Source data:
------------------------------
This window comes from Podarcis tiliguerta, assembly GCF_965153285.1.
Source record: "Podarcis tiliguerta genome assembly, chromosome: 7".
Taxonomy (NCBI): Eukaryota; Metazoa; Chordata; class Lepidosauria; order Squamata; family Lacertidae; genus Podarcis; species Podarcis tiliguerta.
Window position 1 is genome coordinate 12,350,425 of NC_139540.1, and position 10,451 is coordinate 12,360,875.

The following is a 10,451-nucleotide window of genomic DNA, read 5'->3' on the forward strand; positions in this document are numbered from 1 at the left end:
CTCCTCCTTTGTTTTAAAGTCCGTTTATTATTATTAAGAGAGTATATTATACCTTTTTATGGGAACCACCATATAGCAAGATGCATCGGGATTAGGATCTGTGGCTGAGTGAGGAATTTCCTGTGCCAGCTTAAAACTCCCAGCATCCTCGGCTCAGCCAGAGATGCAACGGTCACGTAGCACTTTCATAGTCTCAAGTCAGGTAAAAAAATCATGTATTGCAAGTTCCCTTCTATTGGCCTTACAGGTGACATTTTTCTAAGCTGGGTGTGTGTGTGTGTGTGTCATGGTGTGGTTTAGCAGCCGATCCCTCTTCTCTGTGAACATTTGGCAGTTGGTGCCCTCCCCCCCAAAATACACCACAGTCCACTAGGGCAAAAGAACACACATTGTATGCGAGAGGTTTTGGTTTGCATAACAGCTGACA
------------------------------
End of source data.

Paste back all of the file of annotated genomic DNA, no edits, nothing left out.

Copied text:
This window comes from Podarcis tiliguerta, assembly GCF_965153285.1.
Source record: "Podarcis tiliguerta genome assembly, chromosome: 7".
Taxonomy (NCBI): Eukaryota; Metazoa; Chordata; class Lepidosauria; order Squamata; family Lacertidae; genus Podarcis; species Podarcis tiliguerta.
Window position 1 is genome coordinate 12,350,425 of NC_139540.1, and position 10,451 is coordinate 12,360,875.

The following is a 10,451-nucleotide window of genomic DNA, read 5'->3' on the forward strand; positions in this document are numbered from 1 at the left end:
CTCCTCCTTTGTTTTAAAGTCCGTTTATTATTATTAAGAGAGTATATTATACCTTTTTATGGGAACCACCATATAGCAAGATGCATCGGGATTAGGATCTGTGGCTGAGTGAGGAATTTCCTGTGCCAGCTTAAAACTCCCAGCATCCTCGGCTCAGCCAGAGATGCAACGGTCACGTAGCACTTTCATAGTCTCAAGTCAGGTAAAAAAATCATGTATTGCAAGTTCCCTTCTATTGGCCTTACAGGTGACATTTTTCTAAGCTGGGTGTGTGTGTGTGTGTGTCATGGTGTGGTTTAGCAGCCGATCCCTCTTCTCTGTGAACATTTGGCAGTTGGTGCCCTCCCCCCCAAAATACACCACAGTCCACTAGGGCAAAAGAACACACATTGTATGCGAGAGGTTTTGGTTTGCATAACAGCTGACA